Armyworms primarily are abundant during August through early November; however, we have already received early reports around the area of small outbreaks, some coming from right here in Panola County. In a matter of days, armyworms can occur in very large numbers, consuming a field overnight, moving in large masses or “armies” to adjacent fields in search of more food.

Not being able to overwinter in the area due to our cold temperatures, the eggs they hatch from are deposited here by the moths that fly north from South Texas, re-infesting the area each year, with outbreaks often occurring in late summer and fall following periods of rain, which create favorable conditions — just as the weather we just had. Armyworm moths lay their eggs, which can be as many as 2,000 in masses of up to 50 eggs on grass leaves, hatching in 2-3 days of being laid, making it hard to find them at this stage.

Fall armyworms are green, brown or black, with a distinct white line between the eyes forming an inverted “Y” pattern on the face. There are four black spots aligned in a square on top, near the back end of the caterpillar. Armyworms are very small at first, causing little plant damage; as a result, infestations often go unnoticed. The caterpillars feed for 2-3 weeks reaching a size of 1 to 1.5 inches at maturity, before pupating. It is at the end of their larvae stage where they consume roughly 80 percent of their total food intake. Fortunately, this stage in the life cycle last only a few days. Given their large appetite, number, and mobility, armyworms can damage entire fields in a few days or even hours.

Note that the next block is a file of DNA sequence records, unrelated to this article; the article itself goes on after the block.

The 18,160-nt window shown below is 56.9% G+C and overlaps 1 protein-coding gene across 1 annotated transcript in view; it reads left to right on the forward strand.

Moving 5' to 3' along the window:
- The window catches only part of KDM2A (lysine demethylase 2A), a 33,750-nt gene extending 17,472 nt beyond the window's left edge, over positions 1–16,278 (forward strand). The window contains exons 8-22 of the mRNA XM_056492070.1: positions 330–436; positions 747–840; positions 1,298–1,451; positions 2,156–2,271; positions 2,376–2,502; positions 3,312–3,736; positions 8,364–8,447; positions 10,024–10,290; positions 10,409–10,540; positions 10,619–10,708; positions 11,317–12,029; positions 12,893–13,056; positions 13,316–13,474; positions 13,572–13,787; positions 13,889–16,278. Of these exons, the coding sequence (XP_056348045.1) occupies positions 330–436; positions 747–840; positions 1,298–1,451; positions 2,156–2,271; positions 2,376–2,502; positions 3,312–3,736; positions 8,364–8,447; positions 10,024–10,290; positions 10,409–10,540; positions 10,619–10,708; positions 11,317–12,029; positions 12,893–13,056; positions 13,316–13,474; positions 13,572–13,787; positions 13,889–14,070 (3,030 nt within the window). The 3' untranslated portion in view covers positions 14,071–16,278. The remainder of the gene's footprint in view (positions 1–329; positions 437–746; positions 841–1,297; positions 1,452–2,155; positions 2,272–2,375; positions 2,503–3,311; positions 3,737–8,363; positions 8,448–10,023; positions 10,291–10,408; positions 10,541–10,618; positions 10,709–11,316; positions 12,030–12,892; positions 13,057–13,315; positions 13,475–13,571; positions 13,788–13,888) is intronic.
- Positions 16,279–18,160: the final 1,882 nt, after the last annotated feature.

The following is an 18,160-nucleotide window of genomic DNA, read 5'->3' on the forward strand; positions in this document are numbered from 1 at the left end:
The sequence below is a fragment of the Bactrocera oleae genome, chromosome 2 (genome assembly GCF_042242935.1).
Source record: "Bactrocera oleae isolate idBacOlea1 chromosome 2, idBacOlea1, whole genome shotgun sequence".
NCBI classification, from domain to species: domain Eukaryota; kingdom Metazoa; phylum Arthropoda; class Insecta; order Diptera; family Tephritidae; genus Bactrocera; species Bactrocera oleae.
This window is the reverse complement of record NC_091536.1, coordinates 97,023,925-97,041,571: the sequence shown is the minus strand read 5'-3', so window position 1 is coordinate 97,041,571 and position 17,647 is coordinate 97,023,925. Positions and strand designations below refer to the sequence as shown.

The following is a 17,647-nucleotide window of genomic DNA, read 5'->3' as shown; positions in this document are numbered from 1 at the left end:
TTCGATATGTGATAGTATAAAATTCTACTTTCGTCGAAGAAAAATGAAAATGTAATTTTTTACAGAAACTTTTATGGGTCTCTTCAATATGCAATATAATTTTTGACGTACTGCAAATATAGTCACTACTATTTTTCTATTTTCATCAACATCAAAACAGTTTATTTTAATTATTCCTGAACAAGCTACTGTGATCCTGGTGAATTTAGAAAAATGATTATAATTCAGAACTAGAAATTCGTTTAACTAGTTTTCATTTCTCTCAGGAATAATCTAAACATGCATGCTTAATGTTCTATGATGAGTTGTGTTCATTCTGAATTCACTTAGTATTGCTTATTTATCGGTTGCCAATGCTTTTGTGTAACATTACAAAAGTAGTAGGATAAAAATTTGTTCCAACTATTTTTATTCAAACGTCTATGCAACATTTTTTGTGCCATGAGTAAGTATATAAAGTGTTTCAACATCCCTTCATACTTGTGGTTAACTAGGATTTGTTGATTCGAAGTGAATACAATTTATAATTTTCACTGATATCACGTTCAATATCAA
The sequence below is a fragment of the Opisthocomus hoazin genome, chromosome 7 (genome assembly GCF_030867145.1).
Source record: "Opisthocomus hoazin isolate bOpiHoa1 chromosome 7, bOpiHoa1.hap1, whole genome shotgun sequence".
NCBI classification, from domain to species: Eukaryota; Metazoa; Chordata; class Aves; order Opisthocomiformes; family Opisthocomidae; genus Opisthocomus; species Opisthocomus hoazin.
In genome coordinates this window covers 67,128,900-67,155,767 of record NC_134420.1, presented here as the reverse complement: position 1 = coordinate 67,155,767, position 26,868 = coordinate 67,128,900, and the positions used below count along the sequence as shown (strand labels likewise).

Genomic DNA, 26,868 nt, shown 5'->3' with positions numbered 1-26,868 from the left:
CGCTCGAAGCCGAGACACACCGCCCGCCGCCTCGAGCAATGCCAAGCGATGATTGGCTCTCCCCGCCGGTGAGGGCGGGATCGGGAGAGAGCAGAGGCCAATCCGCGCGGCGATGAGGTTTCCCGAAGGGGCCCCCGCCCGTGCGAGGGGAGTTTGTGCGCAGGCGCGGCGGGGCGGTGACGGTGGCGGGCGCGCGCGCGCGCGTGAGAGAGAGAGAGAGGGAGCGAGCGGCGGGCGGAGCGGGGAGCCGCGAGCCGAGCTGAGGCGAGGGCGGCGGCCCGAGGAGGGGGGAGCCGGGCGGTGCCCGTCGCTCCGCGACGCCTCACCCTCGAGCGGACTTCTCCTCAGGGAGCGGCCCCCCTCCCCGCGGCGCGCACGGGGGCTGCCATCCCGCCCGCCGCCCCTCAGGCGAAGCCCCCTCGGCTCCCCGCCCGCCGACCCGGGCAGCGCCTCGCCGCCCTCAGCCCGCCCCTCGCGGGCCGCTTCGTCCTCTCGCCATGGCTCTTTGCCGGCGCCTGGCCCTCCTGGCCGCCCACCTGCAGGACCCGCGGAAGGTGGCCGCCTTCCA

Once the worms complete feeding they tunnel back into the ground, entering an inactive non-feeding stage where they transform into pupae for 7-10 days at which time they re-emerge as the armyworm moth repeating the cycle again. In all, development from egg to adult requires about four weeks during the warmer summer temperatures and is longer during cooler fall weather, allowing for several generations a year.

The key to being able to manage armyworm outbreaks is early detection before they can cause economic damages. Armyworms primarily feed during the night or on cloudy cooler days. For most days, look for the larvae under loose soil and fallen leaves on the ground beneath the grass canopy. Presence of chewed leaves can indicate their presence. Once the larvae reach a size greater than 3/4 inch, the quantity of leaves they eat increases dramatically, which is one reason infestations can go unnoticed.

Lee Dudley is a Panola County Extension Agent.